GPs demanding fees from care homes must justify their charges to avoid provoking a scandal, says Stuart Shepherd
As some GPs continue to charge retainers for visits to residential and nursing homes, it’s essential for them to understand what services should be free of charge and which are “enhanced”.
The practice among a significant number of GPs of requesting retainer fees from care homes to secure primary care, rather than additional non-general medical services for their residents, was brought to the fore by the House of Commons Health Committee elder abuse report of 2004.
14% - PCTs aware of GPs refusing to visit residents not paying a retainer
61% - PCTs that agreed retainer fees should be banned
Wide variations in the costs of these retainers (from £897 to £24,000 per year) and the refusal of some GPs to retain all existing patients or accept any new registrations without them, were further highlighted in the 2008 English Community Care Association report Can We Afford The Doctor?
Yet, as a more recent report of a survey conducted by the ECCA called Post Code Tariff would appear to suggest, awareness of GP retainer fees across PCTs in England remains patchy and attitudes towards the practice are, perhaps, mixed.
Of the 29 primary care trusts that responded to the survey, just over half (55 per cent) said they were aware of the practice of GPs charging retainers for visits to care homes, 14 per cent were aware of GPs refusing to register or visit residents without a fee, only 10 per cent had guidelines or policies and, most interestingly maybe, that 39 per cent of PCTs did not agree that retainer fees to care homes should be abolished.
Recommendations within the report include PCTs ensuring their GPs keep to the terms of their contracts, national guidelines on enhanced services with guidelines on appropriate and transparent costings and, where retainer fees are paid, a fair tendering process.
A number of examples of best practice populate the report and demonstrate where strategic approaches have been implemented to support the provision of primary care services to residential and nursing homes. These include the services provided by NHS Wandsworth to the 200 bed Nightingale House on a personal medical services contract arrangement.
“The Nightingale Practice is, as far as we know, the only dedicated registered practice with a care home setting,” says Leon Smith, chief executive at Nightingale. “About 10 years ago, having paid a retainer to a local GP, we decided it was ridiculous. The local PCT supported our position and have been incredibly helpful in drawing up what is a complex contract.”
The British Geriatrics Society special interest group in primary and continuing care has been studying the demands that care and residential homes place on GP practices and primary care responses to them.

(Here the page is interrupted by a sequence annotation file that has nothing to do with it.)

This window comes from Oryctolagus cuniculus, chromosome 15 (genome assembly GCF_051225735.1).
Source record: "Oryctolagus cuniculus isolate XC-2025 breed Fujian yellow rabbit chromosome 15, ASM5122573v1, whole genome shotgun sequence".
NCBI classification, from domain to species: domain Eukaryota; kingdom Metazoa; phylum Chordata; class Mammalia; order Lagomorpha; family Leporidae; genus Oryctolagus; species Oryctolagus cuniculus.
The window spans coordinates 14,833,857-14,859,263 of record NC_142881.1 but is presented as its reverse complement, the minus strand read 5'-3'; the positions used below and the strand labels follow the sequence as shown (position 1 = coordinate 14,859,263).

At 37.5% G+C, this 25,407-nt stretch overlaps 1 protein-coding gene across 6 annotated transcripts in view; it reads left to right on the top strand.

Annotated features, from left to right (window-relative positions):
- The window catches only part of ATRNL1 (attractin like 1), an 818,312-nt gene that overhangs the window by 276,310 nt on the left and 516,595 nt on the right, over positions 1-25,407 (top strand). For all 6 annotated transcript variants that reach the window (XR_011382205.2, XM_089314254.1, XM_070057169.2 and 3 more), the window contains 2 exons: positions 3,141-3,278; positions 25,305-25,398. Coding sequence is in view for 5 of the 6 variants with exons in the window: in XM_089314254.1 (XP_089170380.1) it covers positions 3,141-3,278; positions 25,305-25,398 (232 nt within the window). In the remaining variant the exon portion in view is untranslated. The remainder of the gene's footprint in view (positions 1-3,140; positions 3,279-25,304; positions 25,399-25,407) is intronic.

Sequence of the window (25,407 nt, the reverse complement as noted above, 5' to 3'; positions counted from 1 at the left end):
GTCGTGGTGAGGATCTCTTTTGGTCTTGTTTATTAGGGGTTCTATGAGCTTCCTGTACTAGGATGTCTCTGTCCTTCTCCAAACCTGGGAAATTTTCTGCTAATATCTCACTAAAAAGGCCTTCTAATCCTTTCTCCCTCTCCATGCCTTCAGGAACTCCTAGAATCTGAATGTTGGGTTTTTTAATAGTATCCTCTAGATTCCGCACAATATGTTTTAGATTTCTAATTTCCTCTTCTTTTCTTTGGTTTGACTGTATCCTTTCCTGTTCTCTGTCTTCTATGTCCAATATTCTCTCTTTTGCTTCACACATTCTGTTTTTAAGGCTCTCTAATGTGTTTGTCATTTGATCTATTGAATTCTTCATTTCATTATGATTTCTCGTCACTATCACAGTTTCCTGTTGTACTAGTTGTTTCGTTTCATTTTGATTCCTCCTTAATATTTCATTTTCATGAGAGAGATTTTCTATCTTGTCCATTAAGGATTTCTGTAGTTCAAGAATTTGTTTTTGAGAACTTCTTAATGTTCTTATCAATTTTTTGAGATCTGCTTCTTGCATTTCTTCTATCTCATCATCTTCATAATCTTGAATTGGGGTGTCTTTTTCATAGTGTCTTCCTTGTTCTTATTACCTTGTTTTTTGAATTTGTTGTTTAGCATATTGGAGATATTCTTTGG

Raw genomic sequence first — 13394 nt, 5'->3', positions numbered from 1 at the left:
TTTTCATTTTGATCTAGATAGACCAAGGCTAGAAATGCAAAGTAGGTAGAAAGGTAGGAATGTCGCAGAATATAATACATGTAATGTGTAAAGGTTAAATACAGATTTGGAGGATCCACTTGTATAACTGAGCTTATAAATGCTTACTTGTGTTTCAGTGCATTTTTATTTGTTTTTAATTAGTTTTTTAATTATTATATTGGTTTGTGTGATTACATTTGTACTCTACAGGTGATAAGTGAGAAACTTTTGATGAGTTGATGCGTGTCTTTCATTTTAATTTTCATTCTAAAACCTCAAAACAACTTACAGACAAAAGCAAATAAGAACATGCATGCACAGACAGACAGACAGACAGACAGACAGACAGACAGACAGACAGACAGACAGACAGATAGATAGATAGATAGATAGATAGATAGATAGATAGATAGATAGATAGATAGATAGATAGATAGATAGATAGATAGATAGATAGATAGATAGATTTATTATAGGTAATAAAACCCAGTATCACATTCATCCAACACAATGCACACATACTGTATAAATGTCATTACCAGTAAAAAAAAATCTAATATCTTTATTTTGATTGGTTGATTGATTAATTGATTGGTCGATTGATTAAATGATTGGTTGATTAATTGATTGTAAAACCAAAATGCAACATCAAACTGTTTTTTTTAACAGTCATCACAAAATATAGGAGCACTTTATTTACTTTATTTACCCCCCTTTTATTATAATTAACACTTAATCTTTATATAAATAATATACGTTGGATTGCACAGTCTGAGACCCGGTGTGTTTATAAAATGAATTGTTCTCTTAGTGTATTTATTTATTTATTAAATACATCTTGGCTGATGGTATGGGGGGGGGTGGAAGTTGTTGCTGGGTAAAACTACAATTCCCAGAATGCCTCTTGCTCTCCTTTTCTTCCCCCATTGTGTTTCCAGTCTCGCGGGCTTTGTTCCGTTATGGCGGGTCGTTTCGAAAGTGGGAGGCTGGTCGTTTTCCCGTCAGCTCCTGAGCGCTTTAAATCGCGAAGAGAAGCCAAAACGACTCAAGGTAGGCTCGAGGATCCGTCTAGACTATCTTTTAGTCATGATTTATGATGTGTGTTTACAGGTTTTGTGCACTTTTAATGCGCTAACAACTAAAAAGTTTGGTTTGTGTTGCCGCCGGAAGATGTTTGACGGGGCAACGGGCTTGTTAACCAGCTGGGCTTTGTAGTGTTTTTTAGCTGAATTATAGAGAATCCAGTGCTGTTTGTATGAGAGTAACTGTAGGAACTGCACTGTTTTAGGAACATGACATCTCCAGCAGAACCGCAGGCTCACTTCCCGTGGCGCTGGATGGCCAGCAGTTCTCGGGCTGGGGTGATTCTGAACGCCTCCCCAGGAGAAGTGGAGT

“The number of GP contacts that residents have - it can be dozens over a period of six months - is quite staggering,” says Dr John Gladman, co-chair of the BGS special interest group. “In County Durham they have set up a practice whose sole role is to look after the care home sector. Further afield, in Holland, nursing home medicine is a distinct discipline, separate from general practice and geriatric medicine.”
A dedicated practice at NHS Salford
Equitable Access to Primary Medical Care procurement provided NHS Salford with a timely mechanism to push through a strategy it had been formulating to respond to levels of “underdoctoring” across the patch and provide a city-wide GP practice dedicated to residential and nursing home patients.
“The practice has both a reactive service - responding to calls for urgent visits - and a proactive team that visits homes systematically to undertake care reviews,” says Richard Freeman, associate director of primary care commissioning. “It’s an effective way of ensuring a high-quality service to a vulnerable group while improving access all round. Mainstream GPs won’t be going out on daily time-consuming visits to several homes at a time.”
Open since July, registering for the service is a patient or family choice. A number of enhanced services have been written into the contract, quality of dementia care being one.
“With half of the care home patients having some form of dementia, we specified that the practice had to have at least one GP with psychogeriatric experience,” says Mr Freeman. “They will develop expertise in this area and go on to support the rest of the health and social care sector in Salford, training professionals to spot early signs of the disease and seeing patients from other practices to help with care planning.”